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Young Adult Fiction

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CALIFORNIA | LOCAL
February 13, 2001 | ELAINE WOO, TIMES STAFF WRITER
Anne Snyder, a prize-winning author of young-adult fiction whose novels confronted alcoholism, homelessness, sexuality and other real-life dilemmas, died Feb. 2 at a San Juan Capistrano hospice. She was 78 and had Alzheimer's disease. Snyder wrote 17 books, including "50,000 Names for Jeff," "My Name Is Davy--I'm an Alcoholic" and "First Step." Like other novelists who specialized in young-adult reality fiction, she did not believe in sheltering children from perplexing social issues.
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ENTERTAINMENT
March 20, 2014 | By Kenneth Turan, Los Angeles Times Film Critic
From Harry Potter to Bella Swan to Katniss Everdeen, the hottest phenomenon in publishing these days is young adult fiction about risk takers who dare to go their own way. So it's more than a little ironic, if predictable, that films made from these books are completely risk aversive. Why rock the boat and jeopardize a potentially huge franchise if you don't really have to? "Divergent" is the latest, most snug-fitting version of that trend. As directed by Neil Burger ("The Illusionist," "Limitless")
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BUSINESS
March 27, 2012 | By Ben Fritz, Los Angeles Times
The back-to-back blockbuster successes of "Harry Potter," "Twilight" and now "The Hunger Games" have turned the hunt for fresh young-adult fiction white-hot in Hollywood, as studios try to turn what used to be a phenomenon into what might be a formula. Frenzied auctions are underway for books that haven't even been published. Studios are paying as much as $1 million for the rights to adapt titles that are relatively modest sellers, particularly those featuring science-fiction, fantasy and dystopian themes.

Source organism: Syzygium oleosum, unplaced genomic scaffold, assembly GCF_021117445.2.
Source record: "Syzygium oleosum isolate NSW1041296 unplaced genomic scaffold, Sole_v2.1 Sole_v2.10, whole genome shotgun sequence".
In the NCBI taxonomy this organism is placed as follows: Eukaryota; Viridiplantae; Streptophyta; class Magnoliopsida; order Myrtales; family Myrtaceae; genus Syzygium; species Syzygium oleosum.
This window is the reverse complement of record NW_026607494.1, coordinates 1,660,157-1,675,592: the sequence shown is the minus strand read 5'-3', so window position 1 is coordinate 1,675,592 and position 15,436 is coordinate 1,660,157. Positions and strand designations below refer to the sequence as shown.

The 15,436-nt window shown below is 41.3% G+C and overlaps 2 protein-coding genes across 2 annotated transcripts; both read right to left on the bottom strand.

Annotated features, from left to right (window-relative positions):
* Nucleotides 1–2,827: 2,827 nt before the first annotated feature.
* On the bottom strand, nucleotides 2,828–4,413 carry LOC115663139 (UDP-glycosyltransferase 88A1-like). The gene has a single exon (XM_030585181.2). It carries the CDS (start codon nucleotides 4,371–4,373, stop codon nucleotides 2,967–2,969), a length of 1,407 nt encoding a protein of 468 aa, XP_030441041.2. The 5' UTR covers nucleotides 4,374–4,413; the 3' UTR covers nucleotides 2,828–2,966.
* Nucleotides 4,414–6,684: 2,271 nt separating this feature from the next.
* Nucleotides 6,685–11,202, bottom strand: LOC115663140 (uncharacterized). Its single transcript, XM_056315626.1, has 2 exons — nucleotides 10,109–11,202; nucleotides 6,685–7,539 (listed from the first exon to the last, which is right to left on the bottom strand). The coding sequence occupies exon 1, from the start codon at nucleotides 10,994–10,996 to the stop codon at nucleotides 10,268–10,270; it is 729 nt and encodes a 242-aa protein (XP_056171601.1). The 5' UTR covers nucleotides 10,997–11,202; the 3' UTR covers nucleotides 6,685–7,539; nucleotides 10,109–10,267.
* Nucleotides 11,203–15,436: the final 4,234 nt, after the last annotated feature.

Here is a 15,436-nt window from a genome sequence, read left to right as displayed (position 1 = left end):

CALIFORNIA | LOCAL
February 4, 2014 | By Carolyn Kellogg
Endings can be hard. When Tahereh Mafi's “Ignite Me” publishes today, it'll bring her bestselling young adult "Shatter Me" series to a close. Mafi is entirely confident in her choices, but she's also aware that her books are more than art objects -- they're in conversation with her readers, including the devoted Mafi Mafia . Here are some thoughts from Mafi on her books and writing. Her book tour begins later this month, with an appearance at Barnes & Noble at the Grove Feb. 24 at 7 p.m. Did you know you were going to be a writer when you were in school?
BOOKS
September 12, 1999 | MARC ARONSON, Marc Aronson is the author of "Art Attack, A Short Cultural History of the Avant-Garde (Clarion)" and the forthcoming "Sir Walter Ralegh and the Quest for El Dorado" and "What Is Young Adult and What Does it Matter?" He is a senior editor at Henry Holt
With the spate of school shootings that culminated in Littleton, Colo., the panics over the raising of girls, then boys and the success of adolescent-oriented movies and TV shows, teenagers have erupted into the national consciousness. Whether as a crisis or as a golden revenue stream, they are suddenly all over the media. Moreover, just as we adults adjust to the digitalizing of our world, we sense that young people are almost a different species, bred to flourish in a multimedia environment.
ENTERTAINMENT
November 14, 2008 | Preston Williams, Williams is a writer at the Washington Post.
Here's all you need to know about Chris Crutcher, whose young-adult fiction is set against a high school sports backdrop and is a hit with jocks and non-jocks, not to mention readers and supposed nonreaders: During the morning sessions of an all-day appearance at Strasburg (Va.) High School recently, students approached Crutcher on three occasions and paused while tears welled in their eyes as they talked to him. That's how much his books reflect their lives. Although Crutcher, 62, has no children, he said that knack comes in part from years of working as a director of an alternative school and as a family therapist dealing with child abuse and neglect cases.